We’ve all received emails from Mrs Grace or Mr Tom who claim to be very wealthy entrepreneurs with a business proposition for you. If your email account is clever enough it filters them to spam, where they belong. You may be one of the lucky internet users who have not fallen for them, but for a time 419 scams were all the rage.
The 419 scam originates from Nigeria, though it has its roots firmly planted in 19th century Spain (known then as the Spanish Prisoner scam). The ultimate goal of one of these scams is to get you to deposit a large sum of cash or give out personal information that can be used to steal your identity, gain access to your bank accounts or for other more malicious criminal activities. You’re enticed into doing so by being promised a large sum of money if you make the investment.
Though it has become synonymous with Nigerians, the 419 scam (the number being attributed to the Nigerian Criminal Code that deals with fraud) has become a popular form of criminal activity in many regions around the world. With the internet age, it has grown to epic proportions, affecting millions of people every year.
419 scams are successful because of the ingenuity used when conning a victim. The email scam might have lost its power, but fraudsters keep evolving their techniques. One such form of a 419 scam that has affected internet users is where criminals clone a person’s Facebook profile. They then proceed to send a mail telling the victim’s friends (who are the intended prey) that they are in trouble and need financial assistance and, if it is compelling enough, the friends will send money.
Others have involved creating fake profiles on dating sites, which bait the victim into believing they are speaking to the person the fraudster says they are. When the individual and fraudster develop a false bond, the criminal goes on to ask for financial assistance and the victim proceeds to pay. Other people have been conned into buying products from bogus websites, which look very similar to reputable online stores. There is a great article on Huffington Post talking about this kind of scams and how to deal with them.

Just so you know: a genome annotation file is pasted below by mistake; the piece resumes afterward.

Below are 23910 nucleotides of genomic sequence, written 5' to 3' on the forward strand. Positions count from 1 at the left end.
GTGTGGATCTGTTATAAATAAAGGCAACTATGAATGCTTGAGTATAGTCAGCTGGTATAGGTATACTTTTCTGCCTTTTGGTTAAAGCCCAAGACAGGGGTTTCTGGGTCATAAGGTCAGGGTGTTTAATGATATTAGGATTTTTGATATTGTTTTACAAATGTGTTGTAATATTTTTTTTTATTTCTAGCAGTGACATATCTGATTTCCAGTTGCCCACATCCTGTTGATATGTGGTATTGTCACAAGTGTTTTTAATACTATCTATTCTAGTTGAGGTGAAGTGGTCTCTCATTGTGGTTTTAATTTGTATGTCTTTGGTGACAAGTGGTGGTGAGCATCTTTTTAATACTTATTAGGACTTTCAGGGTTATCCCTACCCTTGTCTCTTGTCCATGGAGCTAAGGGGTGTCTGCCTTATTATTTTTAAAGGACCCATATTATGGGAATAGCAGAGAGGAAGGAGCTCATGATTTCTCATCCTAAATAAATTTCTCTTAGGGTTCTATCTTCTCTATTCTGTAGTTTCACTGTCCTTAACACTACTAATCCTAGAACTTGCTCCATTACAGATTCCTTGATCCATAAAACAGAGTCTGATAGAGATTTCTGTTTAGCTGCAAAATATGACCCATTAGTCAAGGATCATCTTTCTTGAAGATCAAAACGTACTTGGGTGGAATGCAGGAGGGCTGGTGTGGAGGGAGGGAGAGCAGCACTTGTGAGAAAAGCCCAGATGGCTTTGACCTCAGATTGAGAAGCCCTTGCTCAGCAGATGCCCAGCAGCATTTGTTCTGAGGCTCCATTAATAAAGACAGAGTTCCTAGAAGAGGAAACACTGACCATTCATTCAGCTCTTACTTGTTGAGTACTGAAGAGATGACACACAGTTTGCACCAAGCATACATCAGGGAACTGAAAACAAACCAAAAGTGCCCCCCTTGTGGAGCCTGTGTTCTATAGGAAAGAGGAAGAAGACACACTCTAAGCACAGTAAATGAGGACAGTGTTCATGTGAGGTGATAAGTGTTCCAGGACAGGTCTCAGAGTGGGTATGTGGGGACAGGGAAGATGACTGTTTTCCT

Today these scams may not have the power to entice you into parting ways with your money, but they are not to be taken lightly. Fraudsters are taking advantage of new technologies to entice their potential victims to fork out money.
If you want to stay clear of being defrauded, don’t believe everything you hear or see when browsing the World Wide Web. Take care not to download unknown software, or give out personal information to strangers. When someone proposes a financial scheme, refer them to institutions that can fund it. If it sounds too good to be true on the net, then it probably is.